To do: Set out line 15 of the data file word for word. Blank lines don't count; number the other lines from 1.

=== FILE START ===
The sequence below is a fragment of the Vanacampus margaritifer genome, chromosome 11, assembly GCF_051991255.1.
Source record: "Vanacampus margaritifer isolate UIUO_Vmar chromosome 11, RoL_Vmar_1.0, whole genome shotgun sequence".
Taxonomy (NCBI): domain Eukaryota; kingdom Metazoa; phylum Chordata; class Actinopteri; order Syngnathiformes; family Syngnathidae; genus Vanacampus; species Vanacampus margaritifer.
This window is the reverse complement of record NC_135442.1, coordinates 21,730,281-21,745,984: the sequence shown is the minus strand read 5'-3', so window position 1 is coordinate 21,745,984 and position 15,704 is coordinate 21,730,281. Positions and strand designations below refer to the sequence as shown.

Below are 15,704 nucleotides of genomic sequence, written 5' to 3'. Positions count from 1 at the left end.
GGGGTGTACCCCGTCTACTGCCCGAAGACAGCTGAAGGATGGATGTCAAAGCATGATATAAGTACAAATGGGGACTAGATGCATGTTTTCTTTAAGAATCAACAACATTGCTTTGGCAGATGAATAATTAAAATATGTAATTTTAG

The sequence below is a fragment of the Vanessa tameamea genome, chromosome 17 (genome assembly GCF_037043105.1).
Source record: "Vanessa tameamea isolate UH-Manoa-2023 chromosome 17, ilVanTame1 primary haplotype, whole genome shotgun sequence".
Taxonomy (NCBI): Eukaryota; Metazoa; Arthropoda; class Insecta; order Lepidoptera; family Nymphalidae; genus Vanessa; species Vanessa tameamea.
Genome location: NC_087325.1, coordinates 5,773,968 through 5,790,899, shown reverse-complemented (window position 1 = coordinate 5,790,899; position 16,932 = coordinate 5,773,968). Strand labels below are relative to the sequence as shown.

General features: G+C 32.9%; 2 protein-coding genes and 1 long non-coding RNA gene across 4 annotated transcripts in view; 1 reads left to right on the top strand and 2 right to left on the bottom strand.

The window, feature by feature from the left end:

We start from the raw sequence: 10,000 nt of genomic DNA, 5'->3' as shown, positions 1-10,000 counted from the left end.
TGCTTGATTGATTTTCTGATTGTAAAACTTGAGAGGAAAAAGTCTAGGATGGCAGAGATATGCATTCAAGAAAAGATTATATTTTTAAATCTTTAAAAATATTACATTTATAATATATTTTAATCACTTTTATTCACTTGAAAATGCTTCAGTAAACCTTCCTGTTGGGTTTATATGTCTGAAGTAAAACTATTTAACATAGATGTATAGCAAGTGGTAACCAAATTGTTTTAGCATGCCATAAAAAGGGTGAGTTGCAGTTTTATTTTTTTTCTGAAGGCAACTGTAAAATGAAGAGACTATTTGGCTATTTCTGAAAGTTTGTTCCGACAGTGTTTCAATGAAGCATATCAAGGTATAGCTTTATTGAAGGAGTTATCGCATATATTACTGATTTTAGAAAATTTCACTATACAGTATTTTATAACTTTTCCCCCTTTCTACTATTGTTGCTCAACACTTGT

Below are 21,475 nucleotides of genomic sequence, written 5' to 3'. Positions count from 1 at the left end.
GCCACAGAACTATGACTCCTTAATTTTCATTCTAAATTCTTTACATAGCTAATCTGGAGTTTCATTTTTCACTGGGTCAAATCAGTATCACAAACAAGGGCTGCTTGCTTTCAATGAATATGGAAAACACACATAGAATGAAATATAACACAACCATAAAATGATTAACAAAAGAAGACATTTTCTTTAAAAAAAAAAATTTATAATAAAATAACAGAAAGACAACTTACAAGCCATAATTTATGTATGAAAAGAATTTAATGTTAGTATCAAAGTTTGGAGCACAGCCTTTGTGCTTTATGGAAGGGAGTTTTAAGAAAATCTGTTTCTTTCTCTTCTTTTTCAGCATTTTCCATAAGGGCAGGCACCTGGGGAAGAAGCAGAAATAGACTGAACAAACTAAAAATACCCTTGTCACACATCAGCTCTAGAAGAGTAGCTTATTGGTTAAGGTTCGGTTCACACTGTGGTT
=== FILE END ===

Below are 21,475 nucleotides of genomic sequence, written 5' to 3'. Positions count from 1 at the left end.